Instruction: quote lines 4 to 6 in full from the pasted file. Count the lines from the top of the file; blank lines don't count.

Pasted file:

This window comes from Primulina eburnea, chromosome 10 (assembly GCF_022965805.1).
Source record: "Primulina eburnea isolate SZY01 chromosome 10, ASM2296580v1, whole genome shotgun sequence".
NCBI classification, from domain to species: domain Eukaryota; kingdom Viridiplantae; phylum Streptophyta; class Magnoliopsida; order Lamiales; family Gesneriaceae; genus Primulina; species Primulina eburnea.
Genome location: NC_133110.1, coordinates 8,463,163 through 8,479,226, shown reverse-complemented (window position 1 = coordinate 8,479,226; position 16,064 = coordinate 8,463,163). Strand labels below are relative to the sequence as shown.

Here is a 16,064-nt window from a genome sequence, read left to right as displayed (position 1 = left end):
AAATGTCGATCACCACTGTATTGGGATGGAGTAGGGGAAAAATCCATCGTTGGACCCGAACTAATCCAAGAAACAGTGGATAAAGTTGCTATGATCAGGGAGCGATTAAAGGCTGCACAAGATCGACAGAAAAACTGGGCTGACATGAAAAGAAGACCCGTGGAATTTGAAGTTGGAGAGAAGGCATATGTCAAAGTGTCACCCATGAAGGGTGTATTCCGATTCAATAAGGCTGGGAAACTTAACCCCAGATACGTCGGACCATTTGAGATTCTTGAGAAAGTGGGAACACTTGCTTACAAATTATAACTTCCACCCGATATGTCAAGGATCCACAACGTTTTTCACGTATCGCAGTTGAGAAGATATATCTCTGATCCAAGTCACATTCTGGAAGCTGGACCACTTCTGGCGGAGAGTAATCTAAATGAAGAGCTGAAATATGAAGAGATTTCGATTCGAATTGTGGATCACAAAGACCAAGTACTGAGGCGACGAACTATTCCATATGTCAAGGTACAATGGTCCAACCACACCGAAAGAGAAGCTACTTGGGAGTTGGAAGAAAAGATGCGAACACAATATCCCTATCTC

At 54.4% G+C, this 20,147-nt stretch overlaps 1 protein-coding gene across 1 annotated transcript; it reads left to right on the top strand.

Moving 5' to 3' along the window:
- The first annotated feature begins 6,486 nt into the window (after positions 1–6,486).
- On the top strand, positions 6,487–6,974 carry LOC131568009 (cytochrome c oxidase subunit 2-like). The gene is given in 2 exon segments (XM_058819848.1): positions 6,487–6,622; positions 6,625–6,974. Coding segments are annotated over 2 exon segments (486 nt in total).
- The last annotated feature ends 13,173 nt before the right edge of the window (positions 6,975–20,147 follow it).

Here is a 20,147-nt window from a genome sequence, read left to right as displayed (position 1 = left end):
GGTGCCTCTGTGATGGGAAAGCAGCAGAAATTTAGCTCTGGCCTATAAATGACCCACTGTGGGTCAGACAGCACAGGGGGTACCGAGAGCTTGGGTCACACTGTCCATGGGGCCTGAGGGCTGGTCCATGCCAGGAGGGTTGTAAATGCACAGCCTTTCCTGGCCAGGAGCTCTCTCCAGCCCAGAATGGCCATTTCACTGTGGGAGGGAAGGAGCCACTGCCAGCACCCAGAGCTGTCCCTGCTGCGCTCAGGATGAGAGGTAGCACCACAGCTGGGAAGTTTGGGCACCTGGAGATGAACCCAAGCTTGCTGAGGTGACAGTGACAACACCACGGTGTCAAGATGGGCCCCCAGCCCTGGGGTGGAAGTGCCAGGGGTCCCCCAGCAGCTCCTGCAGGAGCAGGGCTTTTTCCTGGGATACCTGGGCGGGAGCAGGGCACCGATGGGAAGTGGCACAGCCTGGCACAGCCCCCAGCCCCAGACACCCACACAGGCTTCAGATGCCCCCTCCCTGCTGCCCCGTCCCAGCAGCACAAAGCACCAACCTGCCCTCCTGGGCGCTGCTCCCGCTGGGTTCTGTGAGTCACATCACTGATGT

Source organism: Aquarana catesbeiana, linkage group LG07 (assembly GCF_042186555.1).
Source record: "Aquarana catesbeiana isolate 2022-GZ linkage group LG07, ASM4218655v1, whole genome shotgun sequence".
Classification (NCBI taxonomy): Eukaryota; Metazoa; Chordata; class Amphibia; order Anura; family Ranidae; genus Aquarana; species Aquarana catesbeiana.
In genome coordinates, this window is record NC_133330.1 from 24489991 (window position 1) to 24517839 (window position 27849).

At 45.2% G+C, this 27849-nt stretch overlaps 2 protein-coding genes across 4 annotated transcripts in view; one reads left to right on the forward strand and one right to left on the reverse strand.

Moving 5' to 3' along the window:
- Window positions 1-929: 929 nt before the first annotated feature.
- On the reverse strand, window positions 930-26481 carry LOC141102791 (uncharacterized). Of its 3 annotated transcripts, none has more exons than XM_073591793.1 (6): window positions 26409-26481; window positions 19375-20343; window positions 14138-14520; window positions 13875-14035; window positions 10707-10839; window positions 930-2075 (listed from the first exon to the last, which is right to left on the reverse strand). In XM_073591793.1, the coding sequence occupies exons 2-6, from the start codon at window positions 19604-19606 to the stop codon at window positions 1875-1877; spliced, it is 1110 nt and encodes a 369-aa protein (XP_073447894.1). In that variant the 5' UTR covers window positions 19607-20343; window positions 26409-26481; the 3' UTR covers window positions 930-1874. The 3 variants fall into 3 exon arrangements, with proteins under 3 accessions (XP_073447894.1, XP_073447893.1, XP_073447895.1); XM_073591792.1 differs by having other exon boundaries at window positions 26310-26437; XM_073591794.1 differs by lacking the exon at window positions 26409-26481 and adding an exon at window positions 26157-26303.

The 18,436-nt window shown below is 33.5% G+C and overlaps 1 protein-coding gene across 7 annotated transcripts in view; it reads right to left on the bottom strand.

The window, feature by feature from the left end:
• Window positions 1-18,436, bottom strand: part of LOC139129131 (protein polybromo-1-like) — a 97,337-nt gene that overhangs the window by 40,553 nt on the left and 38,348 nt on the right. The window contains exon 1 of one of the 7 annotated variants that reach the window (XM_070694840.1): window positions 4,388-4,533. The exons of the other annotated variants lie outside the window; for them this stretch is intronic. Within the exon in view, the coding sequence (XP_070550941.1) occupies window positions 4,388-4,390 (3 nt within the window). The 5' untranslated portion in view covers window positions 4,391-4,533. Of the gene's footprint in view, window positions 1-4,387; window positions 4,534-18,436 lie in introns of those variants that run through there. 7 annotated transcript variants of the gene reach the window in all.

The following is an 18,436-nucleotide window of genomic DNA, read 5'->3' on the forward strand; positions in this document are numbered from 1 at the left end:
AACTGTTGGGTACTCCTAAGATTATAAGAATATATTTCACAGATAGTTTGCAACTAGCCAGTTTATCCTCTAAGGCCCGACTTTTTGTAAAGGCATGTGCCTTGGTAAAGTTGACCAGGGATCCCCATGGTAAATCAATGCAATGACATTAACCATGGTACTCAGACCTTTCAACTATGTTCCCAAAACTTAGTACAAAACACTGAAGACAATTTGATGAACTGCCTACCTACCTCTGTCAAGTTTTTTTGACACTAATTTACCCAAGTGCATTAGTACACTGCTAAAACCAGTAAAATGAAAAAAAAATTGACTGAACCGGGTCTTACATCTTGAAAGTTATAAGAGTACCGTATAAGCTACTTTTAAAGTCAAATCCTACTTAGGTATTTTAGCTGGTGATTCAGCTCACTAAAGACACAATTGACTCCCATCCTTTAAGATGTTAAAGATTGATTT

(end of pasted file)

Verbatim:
Genome location: NC_133110.1, coordinates 8,463,163 through 8,479,226, shown reverse-complemented (window position 1 = coordinate 8,479,226; position 16,064 = coordinate 8,463,163). Strand labels below are relative to the sequence as shown.

Here is a 16,064-nt window from a genome sequence, read left to right as displayed (position 1 = left end):
AAATGTCGATCACCACTGTATTGGGATGGAGTAGGGGAAAAATCCATCGTTGGACCCGAACTAATCCAAGAAACAGTGGATAAAGTTGCTATGATCAGGGAGCGATTAAAGGCTGCACAAGATCGACAGAAAAACTGGGCTGACATGAAAAGAAGACCCGTGGAATTTGAAGTTGGAGAGAAGGCATATGTCAAAGTGTCACCCATGAAGGGTGTATTCCGATTCAATAAGGCTGGGAAACTTAACCCCAGATACGTCGGACCATTTGAGATTCTTGAGAAAGTGGGAACACTTGCTTACAAATTATAACTTCCACCCGATATGTCAAGGATCCACAACGTTTTTCACGTATCGCAGTTGAGAAGATATATCTCTGATCCAAGTCACATTCTGGAAGCTGGACCACTTCTGGCGGAGAGTAATCTAAATGAAGAGCTGAAATATGAAGAGATTTCGATTCGAATTGTGGATCACAAAGACCAAGTACTGAGGCGACGAACTATTCCATATGTCAAGGTACAATGGTCCAACCACACCGAAAGAGAAGCTACTTGGGAGTTGGAAGAAAAGATGCGAACACAATATCCCTATCTC